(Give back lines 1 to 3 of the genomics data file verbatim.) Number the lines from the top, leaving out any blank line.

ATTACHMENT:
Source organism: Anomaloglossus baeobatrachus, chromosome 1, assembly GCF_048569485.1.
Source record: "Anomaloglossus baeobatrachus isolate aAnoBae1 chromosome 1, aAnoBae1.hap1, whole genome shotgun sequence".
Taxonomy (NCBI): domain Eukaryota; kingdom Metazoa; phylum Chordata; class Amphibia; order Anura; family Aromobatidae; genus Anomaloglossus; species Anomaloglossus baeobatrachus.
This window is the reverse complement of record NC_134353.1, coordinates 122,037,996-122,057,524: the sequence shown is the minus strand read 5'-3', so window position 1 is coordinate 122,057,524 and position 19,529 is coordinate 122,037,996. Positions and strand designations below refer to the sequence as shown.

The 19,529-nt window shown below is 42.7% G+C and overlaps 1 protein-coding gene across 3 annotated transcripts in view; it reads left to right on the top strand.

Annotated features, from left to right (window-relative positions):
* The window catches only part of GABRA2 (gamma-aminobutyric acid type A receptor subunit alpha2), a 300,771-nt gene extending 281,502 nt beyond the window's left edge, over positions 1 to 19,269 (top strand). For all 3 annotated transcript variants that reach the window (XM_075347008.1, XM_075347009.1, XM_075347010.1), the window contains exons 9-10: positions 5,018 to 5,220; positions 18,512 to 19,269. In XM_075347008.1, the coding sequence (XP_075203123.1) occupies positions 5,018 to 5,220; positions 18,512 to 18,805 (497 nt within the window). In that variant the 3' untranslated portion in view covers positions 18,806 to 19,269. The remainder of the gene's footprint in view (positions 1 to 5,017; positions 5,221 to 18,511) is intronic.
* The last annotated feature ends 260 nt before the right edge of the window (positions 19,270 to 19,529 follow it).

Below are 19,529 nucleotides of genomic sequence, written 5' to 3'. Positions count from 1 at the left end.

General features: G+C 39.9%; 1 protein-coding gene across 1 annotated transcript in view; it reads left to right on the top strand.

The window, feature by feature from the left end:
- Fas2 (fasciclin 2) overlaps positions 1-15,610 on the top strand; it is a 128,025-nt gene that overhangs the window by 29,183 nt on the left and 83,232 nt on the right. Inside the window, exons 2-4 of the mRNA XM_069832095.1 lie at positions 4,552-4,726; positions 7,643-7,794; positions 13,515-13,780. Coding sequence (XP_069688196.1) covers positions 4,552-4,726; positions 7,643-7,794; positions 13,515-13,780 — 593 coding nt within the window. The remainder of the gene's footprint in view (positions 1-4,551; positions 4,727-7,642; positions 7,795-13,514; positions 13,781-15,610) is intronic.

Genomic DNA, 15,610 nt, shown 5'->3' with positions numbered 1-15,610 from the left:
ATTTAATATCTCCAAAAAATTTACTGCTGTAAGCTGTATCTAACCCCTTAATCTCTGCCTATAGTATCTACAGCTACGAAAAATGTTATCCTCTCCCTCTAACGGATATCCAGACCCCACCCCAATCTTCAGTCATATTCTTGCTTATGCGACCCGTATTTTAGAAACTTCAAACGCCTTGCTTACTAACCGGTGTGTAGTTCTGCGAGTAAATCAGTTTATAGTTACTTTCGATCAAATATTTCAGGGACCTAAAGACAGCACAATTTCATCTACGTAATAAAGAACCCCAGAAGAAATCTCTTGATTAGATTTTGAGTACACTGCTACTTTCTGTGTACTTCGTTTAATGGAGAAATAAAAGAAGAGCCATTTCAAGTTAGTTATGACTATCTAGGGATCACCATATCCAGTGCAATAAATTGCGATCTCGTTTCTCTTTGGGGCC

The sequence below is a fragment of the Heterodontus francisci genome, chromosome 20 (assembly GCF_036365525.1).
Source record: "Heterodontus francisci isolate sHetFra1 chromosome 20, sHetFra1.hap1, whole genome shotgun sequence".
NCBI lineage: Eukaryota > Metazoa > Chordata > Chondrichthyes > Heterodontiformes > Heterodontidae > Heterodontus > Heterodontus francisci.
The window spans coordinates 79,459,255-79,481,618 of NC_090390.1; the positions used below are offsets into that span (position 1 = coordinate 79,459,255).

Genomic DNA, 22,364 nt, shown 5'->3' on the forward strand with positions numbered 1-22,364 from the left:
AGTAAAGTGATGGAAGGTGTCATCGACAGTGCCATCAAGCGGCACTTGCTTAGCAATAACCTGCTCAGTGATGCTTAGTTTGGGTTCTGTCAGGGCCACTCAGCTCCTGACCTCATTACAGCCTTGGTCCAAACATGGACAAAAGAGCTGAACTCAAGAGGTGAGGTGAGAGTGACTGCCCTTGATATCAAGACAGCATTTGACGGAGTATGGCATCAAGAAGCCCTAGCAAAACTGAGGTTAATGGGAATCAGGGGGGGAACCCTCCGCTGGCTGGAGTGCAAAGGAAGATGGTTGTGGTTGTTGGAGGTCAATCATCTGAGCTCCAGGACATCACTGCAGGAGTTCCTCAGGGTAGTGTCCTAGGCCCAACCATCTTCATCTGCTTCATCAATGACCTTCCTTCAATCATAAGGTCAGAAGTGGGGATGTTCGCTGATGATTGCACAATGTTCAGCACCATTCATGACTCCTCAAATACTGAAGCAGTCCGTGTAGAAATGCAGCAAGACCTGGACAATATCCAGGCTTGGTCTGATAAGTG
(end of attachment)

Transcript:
Source organism: Anomaloglossus baeobatrachus, chromosome 1, assembly GCF_048569485.1.
Source record: "Anomaloglossus baeobatrachus isolate aAnoBae1 chromosome 1, aAnoBae1.hap1, whole genome shotgun sequence".
Taxonomy (NCBI): domain Eukaryota; kingdom Metazoa; phylum Chordata; class Amphibia; order Anura; family Aromobatidae; genus Anomaloglossus; species Anomaloglossus baeobatrachus.